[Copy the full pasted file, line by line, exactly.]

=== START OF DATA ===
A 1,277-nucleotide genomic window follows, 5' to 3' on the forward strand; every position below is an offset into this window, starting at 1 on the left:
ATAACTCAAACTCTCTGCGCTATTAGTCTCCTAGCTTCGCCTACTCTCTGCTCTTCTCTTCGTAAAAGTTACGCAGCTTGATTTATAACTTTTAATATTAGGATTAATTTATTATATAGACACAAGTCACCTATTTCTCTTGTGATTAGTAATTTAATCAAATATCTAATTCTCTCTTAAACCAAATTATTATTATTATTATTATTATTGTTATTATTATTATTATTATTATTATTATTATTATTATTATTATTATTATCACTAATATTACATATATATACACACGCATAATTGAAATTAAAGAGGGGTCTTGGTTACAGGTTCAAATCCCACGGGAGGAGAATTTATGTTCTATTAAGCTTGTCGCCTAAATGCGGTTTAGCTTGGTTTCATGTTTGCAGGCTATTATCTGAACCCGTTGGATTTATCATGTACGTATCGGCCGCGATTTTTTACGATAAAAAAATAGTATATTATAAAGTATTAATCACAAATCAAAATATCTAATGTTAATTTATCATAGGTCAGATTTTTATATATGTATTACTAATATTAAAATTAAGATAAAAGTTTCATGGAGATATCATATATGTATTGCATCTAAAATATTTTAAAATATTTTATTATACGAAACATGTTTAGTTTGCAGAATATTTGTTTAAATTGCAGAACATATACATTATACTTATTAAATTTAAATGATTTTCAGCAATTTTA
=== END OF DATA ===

A 1,277-nucleotide genomic window follows, 5' to 3' on the forward strand; every position below is an offset into this window, starting at 1 on the left:
ATAACTCAAACTCTCTGCGCTATTAGTCTCCTAGCTTCGCCTACTCTCTGCTCTTCTCTTCGTAAAAGTTACGCAGCTTGATTTATAACTTTTAATATTAGGATTAATTTATTATATAGACACAAGTCACCTATTTCTCTTGTGATTAGTAATTTAATCAAATATCTAATTCTCTCTTAAACCAAATTATTATTATTATTATTATTATTGTTATTATTATTATTATTATTATTATTATTATTATTATTATTATTATTATCACTAATATTACATATATATACACACGCATAATTGAAATTAAAGAGGGGTCTTGGTTACAGGTTCAAATCCCACGGGAGGAGAATTTATGTTCTATTAAGCTTGTCGCCTAAATGCGGTTTAGCTTGGTTTCATGTTTGCAGGCTATTATCTGAACCCGTTGGATTTATCATGTACGTATCGGCCGCGATTTTTTACGATAAAAAAATAGTATATTATAAAGTATTAATCACAAATCAAAATATCTAATGTTAATTTATCATAGGTCAGATTTTTATATATGTATTACTAATATTAAAATTAAGATAAAAGTTTCATGGAGATATCATATATGTATTGCATCTAAAATATTTTAAAATATTTTATTATACGAAACATGTTTAGTTTGCAGAATATTTGTTTAAATTGCAGAACATATACATTATACTTATTAAATTTAAATGATTTTCAGCAATTTTA